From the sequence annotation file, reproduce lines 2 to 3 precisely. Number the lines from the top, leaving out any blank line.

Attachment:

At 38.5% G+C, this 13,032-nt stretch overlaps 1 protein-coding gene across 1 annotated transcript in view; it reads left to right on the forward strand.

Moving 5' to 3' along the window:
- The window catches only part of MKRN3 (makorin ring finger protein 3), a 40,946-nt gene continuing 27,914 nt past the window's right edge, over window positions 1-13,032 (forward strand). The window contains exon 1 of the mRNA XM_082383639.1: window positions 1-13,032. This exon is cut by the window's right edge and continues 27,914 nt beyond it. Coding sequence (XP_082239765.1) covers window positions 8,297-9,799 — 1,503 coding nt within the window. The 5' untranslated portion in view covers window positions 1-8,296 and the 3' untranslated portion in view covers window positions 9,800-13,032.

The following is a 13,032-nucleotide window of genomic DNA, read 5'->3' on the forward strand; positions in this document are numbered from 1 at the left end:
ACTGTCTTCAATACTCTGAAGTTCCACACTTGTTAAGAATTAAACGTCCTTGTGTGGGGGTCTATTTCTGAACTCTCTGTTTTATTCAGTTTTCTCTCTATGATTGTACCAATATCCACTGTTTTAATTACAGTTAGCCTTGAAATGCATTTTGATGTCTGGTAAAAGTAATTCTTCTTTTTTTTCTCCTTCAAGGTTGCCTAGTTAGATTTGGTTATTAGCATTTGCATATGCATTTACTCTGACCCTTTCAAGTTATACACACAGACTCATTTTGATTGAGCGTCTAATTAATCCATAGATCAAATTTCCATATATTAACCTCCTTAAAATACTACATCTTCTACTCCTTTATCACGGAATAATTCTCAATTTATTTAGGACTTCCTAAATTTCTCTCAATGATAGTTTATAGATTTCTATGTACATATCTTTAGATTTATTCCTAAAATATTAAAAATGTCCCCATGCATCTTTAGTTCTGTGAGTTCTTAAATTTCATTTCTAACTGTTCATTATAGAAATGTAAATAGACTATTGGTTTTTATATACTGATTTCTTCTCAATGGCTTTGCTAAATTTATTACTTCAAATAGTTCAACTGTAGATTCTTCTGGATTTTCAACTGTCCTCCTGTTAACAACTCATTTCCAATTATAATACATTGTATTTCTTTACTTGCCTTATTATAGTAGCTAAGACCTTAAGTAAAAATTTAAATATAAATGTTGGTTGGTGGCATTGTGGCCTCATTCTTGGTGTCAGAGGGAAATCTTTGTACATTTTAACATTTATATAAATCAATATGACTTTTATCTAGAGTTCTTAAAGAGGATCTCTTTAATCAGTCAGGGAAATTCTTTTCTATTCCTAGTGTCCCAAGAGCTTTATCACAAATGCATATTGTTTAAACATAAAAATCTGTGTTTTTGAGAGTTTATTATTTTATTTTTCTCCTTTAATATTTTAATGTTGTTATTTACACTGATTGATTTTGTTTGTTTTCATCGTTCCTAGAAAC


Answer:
Moving 5' to 3' along the window:
- The window catches only part of MKRN3 (makorin ring finger protein 3), a 40,946-nt gene continuing 27,914 nt past the window's right edge, over window positions 1-13,032 (forward strand). The window contains exon 1 of the mRNA XM_082383639.1: window positions 1-13,032. This exon is cut by the window's right edge and continues 27,914 nt beyond it. Coding sequence (XP_082239765.1) covers window positions 8,297-9,799 — 1,503 coding nt within the window. The 5' untranslated portion in view covers window positions 1-8,296 and the 3' untranslated portion in view covers window positions 9,800-13,032.